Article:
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Tax Credits

Part of Opposition Day — [7th Allotted Day] – in the House of Commons at 3:37 pm on 20th October 2015.

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Photo of Kenneth Clarke Kenneth Clarke Conservative, Rushcliffe 3:37 pm, 20th October 2015

No, now is the time to get on.

I will conclude by turning to the rather big question of the £4 billion that will be lost by this motion. We are having a cheery knockabout argument and £4 billion is going out the window, and neither the Labour party nor the Scottish National Party can agree on any credible explanation of what they will do about that. They will borrow the money; that is what they did and that is what they will do.

I think that Frank Field is trying to catch your eye, Madam Deputy Speaker. He tried to produce some alleviation; at least he is halfway there. I think his changes save only £2 billion, so another £2 billion must be found from somewhere else. Perhaps he will address that when he speaks.

More importantly, there is talk of Labour and Liberal peers in the House of Lords voting down the measure. That is really quite a startling constitutional innovation. They use technical arguments, saying that it is a statutory instrument, and that it was not in the manifesto. Well, Budget measures are not in manifestos, so that is not a relevant argument. If the Upper House decides that it will not accept the supremacy of this House when the Government set tax and spending matters, I advise all Members in this House of all political parties to take that extremely seriously. It is irresponsible and it should not be done. We do not want a repeat of what happened in 1911. Personally, I will become a fervent advocate of reform of the House of Lords, as I always have been, all over again if they start doing that.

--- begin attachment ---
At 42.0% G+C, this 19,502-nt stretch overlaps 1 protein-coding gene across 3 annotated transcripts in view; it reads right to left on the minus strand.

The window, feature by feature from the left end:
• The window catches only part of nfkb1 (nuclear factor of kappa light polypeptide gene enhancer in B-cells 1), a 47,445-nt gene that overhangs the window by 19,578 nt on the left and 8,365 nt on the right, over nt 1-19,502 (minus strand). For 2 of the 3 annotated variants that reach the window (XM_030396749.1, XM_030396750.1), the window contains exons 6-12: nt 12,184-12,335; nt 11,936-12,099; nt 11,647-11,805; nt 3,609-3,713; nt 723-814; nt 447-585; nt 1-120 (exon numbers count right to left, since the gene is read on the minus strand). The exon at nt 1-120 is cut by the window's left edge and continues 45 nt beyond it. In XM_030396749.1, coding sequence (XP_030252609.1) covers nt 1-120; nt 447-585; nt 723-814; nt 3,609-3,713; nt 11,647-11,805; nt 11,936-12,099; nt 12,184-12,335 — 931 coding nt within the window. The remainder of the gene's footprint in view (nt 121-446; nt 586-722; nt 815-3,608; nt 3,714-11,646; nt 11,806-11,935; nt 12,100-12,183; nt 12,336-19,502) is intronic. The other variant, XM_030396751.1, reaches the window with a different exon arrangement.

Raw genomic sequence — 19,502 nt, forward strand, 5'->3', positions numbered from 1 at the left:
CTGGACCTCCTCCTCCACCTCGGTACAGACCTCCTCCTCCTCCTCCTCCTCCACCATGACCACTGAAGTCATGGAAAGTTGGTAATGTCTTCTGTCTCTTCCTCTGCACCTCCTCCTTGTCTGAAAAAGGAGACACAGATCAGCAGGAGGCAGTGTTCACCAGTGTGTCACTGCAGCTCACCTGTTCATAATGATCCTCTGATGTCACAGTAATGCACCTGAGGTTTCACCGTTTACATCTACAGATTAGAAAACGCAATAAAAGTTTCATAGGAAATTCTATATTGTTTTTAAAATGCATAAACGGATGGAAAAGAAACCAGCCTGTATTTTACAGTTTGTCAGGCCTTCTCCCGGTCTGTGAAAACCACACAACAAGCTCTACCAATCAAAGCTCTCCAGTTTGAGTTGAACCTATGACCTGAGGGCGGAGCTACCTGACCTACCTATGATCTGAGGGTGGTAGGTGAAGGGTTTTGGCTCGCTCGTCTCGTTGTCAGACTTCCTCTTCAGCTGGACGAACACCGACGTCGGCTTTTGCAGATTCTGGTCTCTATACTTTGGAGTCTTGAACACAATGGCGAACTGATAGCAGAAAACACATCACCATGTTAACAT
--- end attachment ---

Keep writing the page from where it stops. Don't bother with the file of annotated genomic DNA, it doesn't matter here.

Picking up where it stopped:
Pay should be set by employers once we get back to a healthy and normal world. We cannot have a system where we all have a party political argument about how much subsidy the Government will give to employers for selective members of the population. We do need welfare reform, and tax credits are one of the best candidates for such a reform. The Treasury should never have been paying out on welfare. We cannot get rid of it, but it is time to make some great progress. If this matter gets lost, the path of steady recovery that we have been on, as we lead the way in the western world towards a much more balanced, sustainable and modern economy, will be seriously damaged. I support my hon. Friend, the Exchequer Secretary to the Treasury, and I hope that we will reject the motion.

Several hon. Members rose